Tuesday, January 17, 2012

Coffee Ice Cream

My Cuisinart ice cream maker has been the equivalent of a car on blocks that sits in the front yard season after season. When I purchased the ice cream maker ten years ago, I had good intentions, but I rarely used it because I was unsatisfied with the texture of the ice cream it produced. I wanted an ice cream like I would find at my favorite ice cream shops. I wanted an ice cream that could be easily scooped but didn't melt into soup a minute later. I wanted an ice cream with a creamy, velvety texture, not grainy  ice crystals. I resigned myself to the fact that I would have to get quality ice cream elsewhere.

Last November Jeni Britton Bauer's book Jeni's Splendid Ice Creams at Home inspired me to dust off the ice cream machine, and after ten years of attempting to make great homemade ice cream, I succeeded. In fact, I was so successful that I made about 12 quarts of ice cream over a one-month span.  Flavor after flavor rocked my world.  This cookbook needs to be in every kitchen in American, so do yourself a favor, and purchase a copy.  This book helped this small-brained fella understand the science behind a great scoop of ice cream.

Now I just need to convince my boss to let me go on sabbatical, so I can take the "cow to cone" ice cream short course at Penn State University.

Jeni's Coffee Ice Cream
  • 2 1/2 cups whole milk
  • 1 tablespoon plus teaspoons cornstarch
  • 1 1/2 ounces (3 tablespoons) cream cheese softened
  • 1/8 teaspoon fine sea salt
  • 1 1/2 cups heavy cream
  • 3/4 cup sugar
  • 3 tablespoons light corn syrup
  • 1/4 cup dark-roast coffee beans coarsely ground
  1. In a small bowl whisk the cornstarch with two tablespoons of milk, until you create a slurry.
  2. Whisk the cream cheese and salt in a medium bowl until smooth.  Fill a large bowl with ice and water.
  3. Combine the remaining milk, the cream, sugar and corn syrup in a 4-quart or larger sauce pan.  Bring this to a boil over medium-high heat, and cook for 4 minutes.  Remove from the heat, add the coffee and let steep for five minutes.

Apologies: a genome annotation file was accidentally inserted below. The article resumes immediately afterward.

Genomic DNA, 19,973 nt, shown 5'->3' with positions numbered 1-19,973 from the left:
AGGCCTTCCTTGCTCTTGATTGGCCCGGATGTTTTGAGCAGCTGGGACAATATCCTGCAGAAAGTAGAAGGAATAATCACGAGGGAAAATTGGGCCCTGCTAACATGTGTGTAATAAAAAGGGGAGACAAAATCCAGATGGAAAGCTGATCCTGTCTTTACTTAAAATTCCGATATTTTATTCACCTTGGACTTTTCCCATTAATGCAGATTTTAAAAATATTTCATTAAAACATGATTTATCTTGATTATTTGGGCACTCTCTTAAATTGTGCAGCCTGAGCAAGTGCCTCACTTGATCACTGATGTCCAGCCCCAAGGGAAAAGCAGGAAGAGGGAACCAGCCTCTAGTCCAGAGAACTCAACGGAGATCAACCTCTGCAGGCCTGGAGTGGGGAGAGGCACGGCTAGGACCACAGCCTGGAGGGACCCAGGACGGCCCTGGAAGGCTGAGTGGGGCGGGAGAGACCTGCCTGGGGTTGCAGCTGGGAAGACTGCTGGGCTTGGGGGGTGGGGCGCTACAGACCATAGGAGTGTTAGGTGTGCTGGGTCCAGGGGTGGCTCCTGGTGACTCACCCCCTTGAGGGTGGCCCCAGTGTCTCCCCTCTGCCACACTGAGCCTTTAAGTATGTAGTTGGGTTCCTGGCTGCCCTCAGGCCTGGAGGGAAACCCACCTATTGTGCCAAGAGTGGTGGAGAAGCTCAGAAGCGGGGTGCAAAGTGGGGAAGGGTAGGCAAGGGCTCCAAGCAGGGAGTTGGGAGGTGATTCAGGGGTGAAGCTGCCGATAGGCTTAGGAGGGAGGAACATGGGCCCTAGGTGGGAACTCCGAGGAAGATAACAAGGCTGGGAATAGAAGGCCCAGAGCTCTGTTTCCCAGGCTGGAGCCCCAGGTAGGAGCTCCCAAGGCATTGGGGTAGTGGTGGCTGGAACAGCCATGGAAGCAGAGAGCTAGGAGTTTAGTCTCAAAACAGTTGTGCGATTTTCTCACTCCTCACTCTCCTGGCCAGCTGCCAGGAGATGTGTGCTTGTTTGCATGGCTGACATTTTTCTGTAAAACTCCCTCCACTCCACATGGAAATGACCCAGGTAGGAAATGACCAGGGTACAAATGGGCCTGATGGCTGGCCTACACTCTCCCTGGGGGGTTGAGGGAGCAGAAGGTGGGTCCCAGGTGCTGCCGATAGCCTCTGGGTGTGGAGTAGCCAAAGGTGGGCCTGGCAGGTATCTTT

4. Strain the milk/cream mixture through a sieve lined with a layer of cheesecloth.  Squeeze the coffee in the cheesecloth to extract as much liquid as possible.  Discard the grounds.
  5. Return the cream mixture to the saucepan and gradually whisk in the cornstarch slurry.  Bring back to a boil over medium-high heat.  Cook, stirring with a rubber spatula, until slightly thickened, about 1 minute.  Remove from the heat.
  6. Whisk the hot milk mixture into the cream cheese until smooth.  Pour the mixture into a 1-gallon freezer bag and submerge the sealed bag in the ice bath.  Let stand, adding more ice as necessary, until cold, about 30 minutes.
  7. Cut one of the bottom corners off the freezer bag, and pour the ice cream base in the frozen canister. Spin until thick and creamy.  Pack the ice cream into a storage container, press a sheet of parchment directly against the surface, and seal with an airtight lid. Freeze for four hours

screaming for ice cream,


Nella said...

I'm with you, on the ice cream thang. I received the Cuisinart freezer for Christmas and have started my own quest for very good ice cream. I think you may have saved me a few batches. I shall get Jeni's book and in the mean time, make the coffee ice cream. Glad to see you back in great form!!

Steve O said...

Did not see cream cheese coming …